What is echolocation? Echolocation uses sound waves and
echoes to determine the placement of objects, making it possible to maneuver
and find food in complete darkness! For nocturnal animals or animals with
subpar sight, echolocation is a radar to help them navigate through the world.
Bats, dolphins, toothed whales, and a few types of birds have adapted to
utilize sound to guide themselves through the world.

Most popular of the echolocating animals are bats! Bats are nocturnal,
meaning that they are only active during night, so its necessary for bats to
navigate in darkness. Bats produce a series of clicking sounds from their mouth
or nose and this soundwave travels until it hits another object. Once the sound
wave hits an object, like a yummy moth or mosquito, and echo bounces and
returns to the bat’s capable ears. The bats have such an amazing sense of sound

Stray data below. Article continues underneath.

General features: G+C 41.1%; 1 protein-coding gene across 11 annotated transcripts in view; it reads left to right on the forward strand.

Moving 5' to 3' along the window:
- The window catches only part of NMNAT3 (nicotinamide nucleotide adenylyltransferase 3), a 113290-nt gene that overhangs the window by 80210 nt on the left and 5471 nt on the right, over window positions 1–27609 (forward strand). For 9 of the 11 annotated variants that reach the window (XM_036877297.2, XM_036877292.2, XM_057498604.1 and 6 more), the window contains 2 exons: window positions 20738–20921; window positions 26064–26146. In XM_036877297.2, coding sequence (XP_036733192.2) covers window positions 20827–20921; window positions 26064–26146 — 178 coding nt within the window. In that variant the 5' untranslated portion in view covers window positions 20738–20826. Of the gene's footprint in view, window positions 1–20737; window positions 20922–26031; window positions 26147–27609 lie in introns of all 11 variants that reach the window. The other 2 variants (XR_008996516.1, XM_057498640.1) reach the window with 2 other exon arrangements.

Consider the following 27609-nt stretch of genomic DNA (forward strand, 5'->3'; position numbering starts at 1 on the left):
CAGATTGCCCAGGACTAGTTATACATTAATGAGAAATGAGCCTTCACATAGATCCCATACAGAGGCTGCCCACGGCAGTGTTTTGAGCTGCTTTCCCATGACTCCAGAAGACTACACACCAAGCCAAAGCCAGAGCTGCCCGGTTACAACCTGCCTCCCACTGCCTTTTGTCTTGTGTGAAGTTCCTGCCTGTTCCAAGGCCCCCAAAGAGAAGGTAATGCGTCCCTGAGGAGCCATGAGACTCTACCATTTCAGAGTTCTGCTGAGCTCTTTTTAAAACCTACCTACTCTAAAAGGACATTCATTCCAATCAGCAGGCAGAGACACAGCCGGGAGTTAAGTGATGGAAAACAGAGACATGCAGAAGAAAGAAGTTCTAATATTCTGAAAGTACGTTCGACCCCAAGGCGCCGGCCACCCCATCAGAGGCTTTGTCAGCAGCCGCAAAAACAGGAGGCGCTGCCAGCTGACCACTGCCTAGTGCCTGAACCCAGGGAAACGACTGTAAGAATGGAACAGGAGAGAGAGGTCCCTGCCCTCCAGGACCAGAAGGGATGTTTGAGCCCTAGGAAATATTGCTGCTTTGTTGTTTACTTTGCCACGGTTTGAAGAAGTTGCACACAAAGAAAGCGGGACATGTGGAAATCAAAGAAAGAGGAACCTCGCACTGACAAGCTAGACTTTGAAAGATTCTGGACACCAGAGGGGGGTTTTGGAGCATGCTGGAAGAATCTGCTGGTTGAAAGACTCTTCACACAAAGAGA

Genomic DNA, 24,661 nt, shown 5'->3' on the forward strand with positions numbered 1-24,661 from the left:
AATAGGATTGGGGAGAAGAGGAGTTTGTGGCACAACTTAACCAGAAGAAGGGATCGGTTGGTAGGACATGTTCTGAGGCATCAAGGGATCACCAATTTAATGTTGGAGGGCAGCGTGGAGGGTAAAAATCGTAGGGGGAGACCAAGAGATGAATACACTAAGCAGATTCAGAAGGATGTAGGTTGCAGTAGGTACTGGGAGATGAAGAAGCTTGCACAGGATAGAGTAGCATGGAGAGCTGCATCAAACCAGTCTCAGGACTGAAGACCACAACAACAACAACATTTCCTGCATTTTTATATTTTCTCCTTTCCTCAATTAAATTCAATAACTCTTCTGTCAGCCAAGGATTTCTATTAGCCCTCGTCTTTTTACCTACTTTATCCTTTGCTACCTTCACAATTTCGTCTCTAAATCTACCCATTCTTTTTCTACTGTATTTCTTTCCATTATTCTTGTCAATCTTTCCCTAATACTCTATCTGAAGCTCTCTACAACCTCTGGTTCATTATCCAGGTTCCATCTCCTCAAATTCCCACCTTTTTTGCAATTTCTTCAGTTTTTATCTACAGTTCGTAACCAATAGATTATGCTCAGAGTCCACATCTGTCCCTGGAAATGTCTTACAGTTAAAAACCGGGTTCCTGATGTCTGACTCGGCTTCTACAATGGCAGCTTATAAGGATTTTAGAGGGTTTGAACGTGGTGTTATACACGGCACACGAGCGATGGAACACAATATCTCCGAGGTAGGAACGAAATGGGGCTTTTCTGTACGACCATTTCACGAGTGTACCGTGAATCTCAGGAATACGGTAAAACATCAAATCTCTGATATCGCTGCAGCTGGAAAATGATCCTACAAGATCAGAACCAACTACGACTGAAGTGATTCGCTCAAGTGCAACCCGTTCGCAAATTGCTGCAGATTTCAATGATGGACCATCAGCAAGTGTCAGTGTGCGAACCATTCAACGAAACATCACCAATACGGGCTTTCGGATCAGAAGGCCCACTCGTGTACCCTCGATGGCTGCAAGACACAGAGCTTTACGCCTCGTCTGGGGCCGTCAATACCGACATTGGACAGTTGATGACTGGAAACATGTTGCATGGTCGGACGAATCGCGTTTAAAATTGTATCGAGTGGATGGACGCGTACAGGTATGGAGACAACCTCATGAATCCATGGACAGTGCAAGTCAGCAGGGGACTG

that they can determine where the object is, how large it is, and the objects

Dolphins are another animal that use echolocation to get around.
Have you ever used goggles to see underwater? While you may be able to see a
few yards away in a crystal-clear pool, ocean water is much murkier. Dolphins
also have a hard time seeing in ocean water! Like bats in the dead of night,
dolphins have adapted to use echolocation. 
Sound waves produced by dolphins travel through water just as they
travel through the air, and returning echoes are picked up by the lower jaw and
foreheads. Dolphins have fatty tissue in their head and jaw that help to carry
sound to their ears and brain.

Echolocation is so effective that humans have taught themselves how to echolocate! Much like a bat or dolphin, a person creates clicking noses with their tongue and await the soundwave’s return. The process of teaching a human to echolocate can be lengthy, but a large payoff for persons suffering from blindness! Try and echolocate around your room today!

Join our HTHT @ Home Science Experiment and test your skills in echolocation:

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